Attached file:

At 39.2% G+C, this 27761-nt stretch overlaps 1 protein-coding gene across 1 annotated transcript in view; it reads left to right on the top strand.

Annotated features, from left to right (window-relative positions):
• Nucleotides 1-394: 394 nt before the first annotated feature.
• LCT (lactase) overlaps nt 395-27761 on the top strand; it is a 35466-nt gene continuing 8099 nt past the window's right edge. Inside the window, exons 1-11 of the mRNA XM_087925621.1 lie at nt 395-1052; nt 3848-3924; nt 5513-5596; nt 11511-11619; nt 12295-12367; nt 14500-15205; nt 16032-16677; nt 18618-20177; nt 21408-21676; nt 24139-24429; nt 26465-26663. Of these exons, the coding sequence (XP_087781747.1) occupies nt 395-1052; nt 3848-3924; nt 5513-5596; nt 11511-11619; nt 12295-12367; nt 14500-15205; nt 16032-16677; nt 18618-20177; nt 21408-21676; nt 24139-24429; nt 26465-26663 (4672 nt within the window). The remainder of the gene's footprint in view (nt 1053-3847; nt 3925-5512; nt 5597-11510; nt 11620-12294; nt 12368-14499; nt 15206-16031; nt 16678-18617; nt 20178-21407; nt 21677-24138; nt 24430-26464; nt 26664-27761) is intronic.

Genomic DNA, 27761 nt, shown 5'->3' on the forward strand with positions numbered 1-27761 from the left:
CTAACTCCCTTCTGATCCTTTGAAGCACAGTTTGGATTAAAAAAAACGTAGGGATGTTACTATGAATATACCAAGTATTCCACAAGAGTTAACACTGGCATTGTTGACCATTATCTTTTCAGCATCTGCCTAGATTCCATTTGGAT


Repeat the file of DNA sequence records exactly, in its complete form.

At 39.2% G+C, this 27761-nt stretch overlaps 1 protein-coding gene across 1 annotated transcript in view; it reads left to right on the top strand.

Annotated features, from left to right (window-relative positions):
• Nucleotides 1-394: 394 nt before the first annotated feature.
• LCT (lactase) overlaps nt 395-27761 on the top strand; it is a 35466-nt gene continuing 8099 nt past the window's right edge. Inside the window, exons 1-11 of the mRNA XM_087925621.1 lie at nt 395-1052; nt 3848-3924; nt 5513-5596; nt 11511-11619; nt 12295-12367; nt 14500-15205; nt 16032-16677; nt 18618-20177; nt 21408-21676; nt 24139-24429; nt 26465-26663. Of these exons, the coding sequence (XP_087781747.1) occupies nt 395-1052; nt 3848-3924; nt 5513-5596; nt 11511-11619; nt 12295-12367; nt 14500-15205; nt 16032-16677; nt 18618-20177; nt 21408-21676; nt 24139-24429; nt 26465-26663 (4672 nt within the window). The remainder of the gene's footprint in view (nt 1053-3847; nt 3925-5512; nt 5597-11510; nt 11620-12294; nt 12368-14499; nt 15206-16031; nt 16678-18617; nt 20178-21407; nt 21677-24138; nt 24430-26464; nt 26664-27761) is intronic.

Genomic DNA, 27761 nt, shown 5'->3' on the forward strand with positions numbered 1-27761 from the left:
CTAACTCCCTTCTGATCCTTTGAAGCACAGTTTGGATTAAAAAAAACGTAGGGATGTTACTATGAATATACCAAGTATTCCACAAGAGTTAACACTGGCATTGTTGACCATTATCTTTTCAGCATCTGCCTAGATTCCATTTGGAT